Immigration, emigration, and the rule of law

Large numbers of people in the United States (and possibly elsewhere) draw a sharp distinction between legal and illegal immigration. Common refrains include, “I have nothing against immigration, only illegal immigration.” Prospective immigrants are urged to get in line. Illegal immigrants are called “illegals” and questionable analogies are drawn with hostile alien invasions. Crossing borders without authorization is considered so fundamentally immoral that people who do so are punished more harshly than sex offenders. The kinder, gentler opponents of unauthorized border-crossing go far enough to concede that deporting millions of people isn’t practical, and instead favor attrition through enforcement, aka self-deportation.

For the moment, I’m interested specifically in those opponents of illegal immigration who explicitly argue that they have nothing against immigration per se, even dramatically increased immigration, but illegal immigration is bad specifically because it undermines respect for the rule of law. And given that people don’t have enough respect for US law (or the laws of the country they’re immigrating to) to immigrate legally, why would they respect the laws of the land once they have settled there?

This argument can be, and has been, critiqued from many angles (see the legal versus illegal page for more). Here, I’m going to critique it by contrasting it with emigration. A number of regimes, mostly communist, explicitly forbid people from leaving the country (fortunately, this number has been dwindling over the last few decades, with Cuba’s lifting of its travel embargo being the latest positive development). And yet, we know that emigration has been crucial for people escaping communist and other tyrannical regimes. And these people have helped shed light on the crimes of these regimes and helped end some of the worst practices of these regimes. Today, the only country that’s really hard to leave due to government restrictions is North Korea.

My question: when people illegally smuggle themselves out of North Korea to go to Mongolia and then to South Korea, or Cubans illegally escape their country to come to the United States, or East Germans cross the Berlin Wall to get into West Germany, why aren’t restrictionists equally worried about the lack of respect these emigrants display for the “rule of law” in their countries? After all, they are explicitly and clearly violating the laws of the country they were born into. If so, why should we expect them to follow the laws of the country they are migrating to?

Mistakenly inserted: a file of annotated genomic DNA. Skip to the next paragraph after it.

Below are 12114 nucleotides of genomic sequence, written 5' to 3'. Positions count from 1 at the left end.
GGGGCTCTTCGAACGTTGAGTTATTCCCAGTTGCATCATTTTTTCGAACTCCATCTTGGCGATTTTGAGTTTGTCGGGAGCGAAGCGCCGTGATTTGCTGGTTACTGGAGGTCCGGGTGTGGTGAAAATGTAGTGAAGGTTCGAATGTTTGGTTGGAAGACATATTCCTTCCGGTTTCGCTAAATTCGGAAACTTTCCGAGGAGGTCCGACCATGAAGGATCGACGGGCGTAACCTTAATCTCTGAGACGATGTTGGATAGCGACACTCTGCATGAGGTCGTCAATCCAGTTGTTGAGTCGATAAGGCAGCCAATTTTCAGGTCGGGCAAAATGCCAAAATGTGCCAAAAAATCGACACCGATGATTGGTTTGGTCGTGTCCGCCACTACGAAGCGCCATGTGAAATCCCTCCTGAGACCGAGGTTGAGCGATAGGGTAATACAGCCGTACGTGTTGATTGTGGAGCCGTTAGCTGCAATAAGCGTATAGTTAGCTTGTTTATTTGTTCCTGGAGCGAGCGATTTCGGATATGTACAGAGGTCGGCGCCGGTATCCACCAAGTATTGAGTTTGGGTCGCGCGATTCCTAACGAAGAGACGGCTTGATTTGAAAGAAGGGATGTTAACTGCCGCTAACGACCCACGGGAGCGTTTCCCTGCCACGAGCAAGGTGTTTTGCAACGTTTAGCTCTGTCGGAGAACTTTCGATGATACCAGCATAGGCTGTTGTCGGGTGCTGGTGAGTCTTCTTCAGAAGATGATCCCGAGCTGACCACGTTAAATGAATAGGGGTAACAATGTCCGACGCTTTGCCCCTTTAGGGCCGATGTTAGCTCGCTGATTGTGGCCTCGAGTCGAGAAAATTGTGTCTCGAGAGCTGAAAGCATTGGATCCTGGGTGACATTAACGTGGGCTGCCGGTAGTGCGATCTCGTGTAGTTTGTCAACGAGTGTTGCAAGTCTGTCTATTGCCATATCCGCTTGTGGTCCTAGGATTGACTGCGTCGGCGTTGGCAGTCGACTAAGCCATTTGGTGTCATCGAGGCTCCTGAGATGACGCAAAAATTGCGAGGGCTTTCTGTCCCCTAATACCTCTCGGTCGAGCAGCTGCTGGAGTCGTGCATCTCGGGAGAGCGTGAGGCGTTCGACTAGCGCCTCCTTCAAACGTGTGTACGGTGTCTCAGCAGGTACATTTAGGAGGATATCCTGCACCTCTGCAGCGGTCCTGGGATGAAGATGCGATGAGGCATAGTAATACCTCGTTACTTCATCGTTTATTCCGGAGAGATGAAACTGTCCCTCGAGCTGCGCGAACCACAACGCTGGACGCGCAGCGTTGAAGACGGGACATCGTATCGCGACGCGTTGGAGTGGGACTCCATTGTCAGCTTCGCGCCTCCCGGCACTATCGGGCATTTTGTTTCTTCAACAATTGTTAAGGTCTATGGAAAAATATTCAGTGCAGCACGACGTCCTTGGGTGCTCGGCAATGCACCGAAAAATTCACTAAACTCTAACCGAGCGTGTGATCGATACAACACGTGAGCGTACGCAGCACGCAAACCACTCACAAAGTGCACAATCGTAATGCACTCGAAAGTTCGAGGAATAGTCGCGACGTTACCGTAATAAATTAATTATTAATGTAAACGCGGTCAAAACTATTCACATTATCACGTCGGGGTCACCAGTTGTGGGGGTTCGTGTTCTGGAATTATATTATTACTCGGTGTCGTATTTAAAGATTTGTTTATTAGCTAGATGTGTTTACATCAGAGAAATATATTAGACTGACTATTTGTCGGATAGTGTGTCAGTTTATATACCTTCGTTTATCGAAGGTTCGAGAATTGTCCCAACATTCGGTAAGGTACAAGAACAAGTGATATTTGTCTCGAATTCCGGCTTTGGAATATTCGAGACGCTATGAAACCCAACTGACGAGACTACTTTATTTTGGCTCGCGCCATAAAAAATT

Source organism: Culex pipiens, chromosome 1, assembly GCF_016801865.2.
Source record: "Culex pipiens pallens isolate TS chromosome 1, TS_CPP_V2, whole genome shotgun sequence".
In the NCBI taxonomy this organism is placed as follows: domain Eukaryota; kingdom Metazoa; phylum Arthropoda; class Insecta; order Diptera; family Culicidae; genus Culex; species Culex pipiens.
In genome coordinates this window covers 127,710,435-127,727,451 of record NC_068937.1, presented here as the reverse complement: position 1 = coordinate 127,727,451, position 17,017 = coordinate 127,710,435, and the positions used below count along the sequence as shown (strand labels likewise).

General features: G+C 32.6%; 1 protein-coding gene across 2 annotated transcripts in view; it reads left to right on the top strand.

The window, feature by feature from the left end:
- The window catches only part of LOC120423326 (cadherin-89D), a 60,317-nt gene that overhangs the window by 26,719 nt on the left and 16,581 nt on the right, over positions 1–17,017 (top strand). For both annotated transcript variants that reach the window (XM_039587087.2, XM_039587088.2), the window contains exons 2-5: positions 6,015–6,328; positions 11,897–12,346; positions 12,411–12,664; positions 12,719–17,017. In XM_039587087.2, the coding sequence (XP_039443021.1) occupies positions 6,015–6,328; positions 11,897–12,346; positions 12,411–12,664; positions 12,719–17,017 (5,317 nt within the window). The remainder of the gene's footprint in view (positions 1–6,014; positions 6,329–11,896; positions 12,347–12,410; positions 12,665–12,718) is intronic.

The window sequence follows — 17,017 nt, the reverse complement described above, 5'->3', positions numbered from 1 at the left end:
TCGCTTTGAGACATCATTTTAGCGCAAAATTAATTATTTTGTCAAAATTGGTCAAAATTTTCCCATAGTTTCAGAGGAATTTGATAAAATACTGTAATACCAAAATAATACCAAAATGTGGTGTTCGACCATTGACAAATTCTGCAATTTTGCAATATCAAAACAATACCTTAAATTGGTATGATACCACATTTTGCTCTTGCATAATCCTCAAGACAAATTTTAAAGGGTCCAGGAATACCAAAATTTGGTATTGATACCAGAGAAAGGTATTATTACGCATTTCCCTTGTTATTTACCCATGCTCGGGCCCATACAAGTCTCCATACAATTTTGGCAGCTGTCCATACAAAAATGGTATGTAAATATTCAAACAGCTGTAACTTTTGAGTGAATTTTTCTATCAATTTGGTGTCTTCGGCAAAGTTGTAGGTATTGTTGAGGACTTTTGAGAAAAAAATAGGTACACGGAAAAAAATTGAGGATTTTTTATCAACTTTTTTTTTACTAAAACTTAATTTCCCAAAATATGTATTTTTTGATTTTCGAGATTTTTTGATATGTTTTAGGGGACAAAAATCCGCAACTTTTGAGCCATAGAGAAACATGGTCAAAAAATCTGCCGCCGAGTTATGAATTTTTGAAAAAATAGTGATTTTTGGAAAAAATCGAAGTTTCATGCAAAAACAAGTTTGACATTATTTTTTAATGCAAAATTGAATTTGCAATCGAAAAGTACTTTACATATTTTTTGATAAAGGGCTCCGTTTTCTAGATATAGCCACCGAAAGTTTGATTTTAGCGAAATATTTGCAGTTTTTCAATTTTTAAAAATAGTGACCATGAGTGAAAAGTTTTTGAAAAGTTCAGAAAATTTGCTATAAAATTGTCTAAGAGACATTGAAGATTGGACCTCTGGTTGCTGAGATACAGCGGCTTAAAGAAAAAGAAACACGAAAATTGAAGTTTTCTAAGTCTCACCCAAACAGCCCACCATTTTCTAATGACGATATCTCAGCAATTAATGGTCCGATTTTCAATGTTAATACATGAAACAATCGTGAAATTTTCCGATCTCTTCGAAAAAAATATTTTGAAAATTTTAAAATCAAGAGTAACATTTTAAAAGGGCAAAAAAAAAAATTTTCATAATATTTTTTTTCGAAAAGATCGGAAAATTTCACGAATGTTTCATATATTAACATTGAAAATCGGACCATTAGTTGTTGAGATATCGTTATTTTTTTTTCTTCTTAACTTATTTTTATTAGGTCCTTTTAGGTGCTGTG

You’d probably say I am attacking a straw man here. Clearly, the emigration laws of these countries are so depraved that it is morally permissible to break them, and morally impermissible to actively try to enforce them. And if somebody violates these laws, it does not mean that the person is likely to violate generally sensible laws in other domains of life.

But this raises the question: are immigration laws also sufficiently unjust that it is morally permissible to violate them? Although restrictionists often use the killing versus letting die distinction, the truth is that considerable violence is necessary to close borders — whether you’re closing them to prevent entry or to prevent escape. And does people’s violating immigration laws mean that they have no respect for the rule of law in general, or just that they simply don’t see immigration law as being on the same moral plane as, say, laws against murder and theft, or simple rules about what side of the road to drive on?

Now, my goal in this blog post is not to argue that opposition to immigration is obviously or always immoral, or that these moral considerations override the real-world costs of immigration (I do obviously believe that — or I wouldn’t have created this site and wouldn’t be blogging here — but that is not the purpose of this blog post). Rather, what I’m claiming is that people who specifically object to immigration because it’s “illegal” while claiming no objections to legal immigration are ducking the hard question of whether, in fact, immigration laws are sufficiently morally justified to make their violation immoral. Honest opponents of immigration would do better to actually engage the moral and practical considerations surrounding immigration rather than claim that their “only” problem with immigration is that it’s illegal.

4 thoughts on “Immigration, emigration, and the rule of law”

  1. In reference to people leaving their oppressive countries whose governments make it difficult (or “illegal”) to leave, you didn’t mention the United States. There are more and more restrictions against Americans, economically, and with passport applications, and so on, and it gets worse every year. And so-called “Border Control” goons are spreading farther and farther inland inside the U.S. America is becoming truly a USSA.

    And also, when conservative talk radio hosts discuss the immigration issue, my perception of their real attitude is that they just don’t want “outsiders” getting in, that’s the bottom line. So I believe that, yes, the anti-“illegal” immigration crowd is much more out of xenophobia than out of concern for the “rule of law.”

    1. Scott, you’re quite right that the US is a difficult country to leave in relative terms, particularly given their rules on worldwide taxation of non-residents. I don’t intend to downplay or undermine these difficulties. But I think the difficulty of physically leaving the US is quite small relative to that of leaving North Korea. I think it would be quite inappropriate to even mention the US’s restrictive rules in the same sentence as talking about North Korea.

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